‘THE RIMERS OF ELDRITCH’
THEATER REVIEW: Small town justice: Ivy Tech production debuts at Rose Firebay
By Doris Lynch
November 12, 2012
What happens to morality in a dying coal town? Why would a handsome stranger come and linger, especially when most of the male townies escape at 18 for St. Louis, Des Moines or Chicago? And when murder happens, why does the community believe the town outcast must necessarily be the guilty one?
Paul Daily’s fine direction of Pulitzer Prize-winner Wilson’s play “The Rimers of Eldritch” doesn’t necessarily answer these questions, but like all good theater, it certainly leads the audience members on the chase.
Before the drama opens, one figure lies curled into himself on the bare floor. One by one, the rest of the cast, save one, walks onstage and creates a layered tableau of bodies, some fallen upon each other, resting on chests, backs or legs. A young woman sits clutching a man whose hand rests on another man who lies beside him.
From this stark, almost post-apocalyptic sculpture of the fallen, the play begins. Throughout, Daily’s intriguing staging imparts intensity to the geography of relationships in the small decaying town of Eldritch, Mo.
As judge and preacher, John Boyken’s powerful voice rings out, delivering either the wrath of God or the authority of the law. “Rimers” is not at all linear, and though one of the first scenes is the familiar oath-taking procedure in a courtroom, the script leaps both backward and forward in time.
Utterly believable as the town busybodies are Rachel Goldman as Wilma Atkins and Emily Scott as Martha Truit. Pontificating, moralizing, judging, repeatedly proclaiming that the town has gone to the devil are these two gossipy mavens. Scott and Goldman capture the conversational I’mtellingyousos of the truly powerful in small towns.
In many ways, Wilson’s script can be heard as an edict about evolution in society. The weak, the forgotten, the lame, the psychologically incapacitated — all of these characters become prey to the strong here. With his shaking hands, his voice planted in a low register, David Chervony captures the alienated loneliness of the town’s peeping tom, Skelly Mannor, whose house has been torched by his own neighbors.
Jennifer Smith portrays the lame, easily frightened Eva Jackson as the skittish dreamer who loves autumn with her entire being. She wanders the town woods (cleverly staged by the other actors, limbs extended, frozen in place with their scarves becoming imagined leaves).
As Robert Conklin, Dylan Zimmerman meets the challenge of playing one of Eldritch’s more complex characters, a “good boy” who’s very kind to Eva but who has his own dark side. One of the more whimsical scenes is when Eva and Robert reveal to each other exactly how they fly through the air; Eva just skims over trees barely touching them.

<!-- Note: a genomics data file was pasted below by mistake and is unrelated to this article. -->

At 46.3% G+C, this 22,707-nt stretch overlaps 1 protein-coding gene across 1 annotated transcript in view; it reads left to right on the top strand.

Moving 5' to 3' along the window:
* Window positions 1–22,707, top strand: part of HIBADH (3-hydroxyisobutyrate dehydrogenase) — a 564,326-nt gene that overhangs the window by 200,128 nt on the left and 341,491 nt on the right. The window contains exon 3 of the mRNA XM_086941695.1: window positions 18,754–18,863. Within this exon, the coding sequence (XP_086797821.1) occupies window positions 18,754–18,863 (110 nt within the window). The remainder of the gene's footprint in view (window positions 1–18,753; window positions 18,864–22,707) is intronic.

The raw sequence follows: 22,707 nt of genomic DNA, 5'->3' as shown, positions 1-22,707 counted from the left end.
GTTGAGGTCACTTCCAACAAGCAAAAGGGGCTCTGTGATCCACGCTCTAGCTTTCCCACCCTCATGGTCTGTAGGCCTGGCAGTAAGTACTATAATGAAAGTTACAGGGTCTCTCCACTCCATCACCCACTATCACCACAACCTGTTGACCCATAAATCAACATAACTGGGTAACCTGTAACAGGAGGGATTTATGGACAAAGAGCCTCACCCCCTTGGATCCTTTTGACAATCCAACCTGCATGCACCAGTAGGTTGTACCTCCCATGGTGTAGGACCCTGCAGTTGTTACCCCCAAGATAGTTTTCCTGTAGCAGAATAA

Sasha Belle Newfeld (Cora Groves) succeeds as the town cougar, an abandoned “older” woman of either 34 or 38 who takes up with the young stranger Walter, convincingly portrayed by Jacob Duffy Halbleib. Also interesting to watch onstage were Katherine Nash as the young high school student (Patsy) who likes only boys with cars, and Samantha Tetangco Ocena as Mary Windrod, an old woman with dementia who witnesses things, but who can trust whether she is seeing or dreaming?
Costumes by Jennifer Cox, simple brown homespun dresses and brown T-shirts for the men, gave the feel of an Amana or other religious community but work well for Eldritch, a town with strong Christian leanings.
Lee Cromwell’s music direction intersperses a few hymns that involved the whole cast and also depict the religious center of life here.
Matt Herndon’s clever lighting design performs some magic with an emergency light.
This Ivy Tech student production provided an evening of fine theater, very visual and thought-provoking. Check it out.
If you go
WHO: Ivy Tech student production
WHAT: “The Rimers of Eldritch” by Lanford Wilson
WHERE: Ivy Tech John Waldron Arts Center, Rose Firebay, 122 S. Walnut St., Bloomington
WHEN: 7:30 p.m. Wednesday-Saturday; 2 p.m. Saturday
TCKETS: $5 for students and seniors, $15 for others.
Tickets are available for purchase at the Buskirk-Chumley box office, or by visiting http://www.bctboxoffice.com
Copyright: HeraldTimesOnline.com 2012
About Ivy Tech Community College
Ivy Tech Community College is Indiana's largest public postsecondary institution and the nation's largest singly accredited statewide community college system, accredited by the Higher Learning Commission. Ivy Tech has campuses throughout Indiana and also serves thousands of students annually online. It serves as the state's engine of workforce development, offering associate degrees, long- and short-term certificate programs, industry certifications, and training that aligns with the needs of the community. The College provides a seamless transfer to other colleges and universities in Indiana, as well as out of state, for a more affordable route to a bachelor's degree.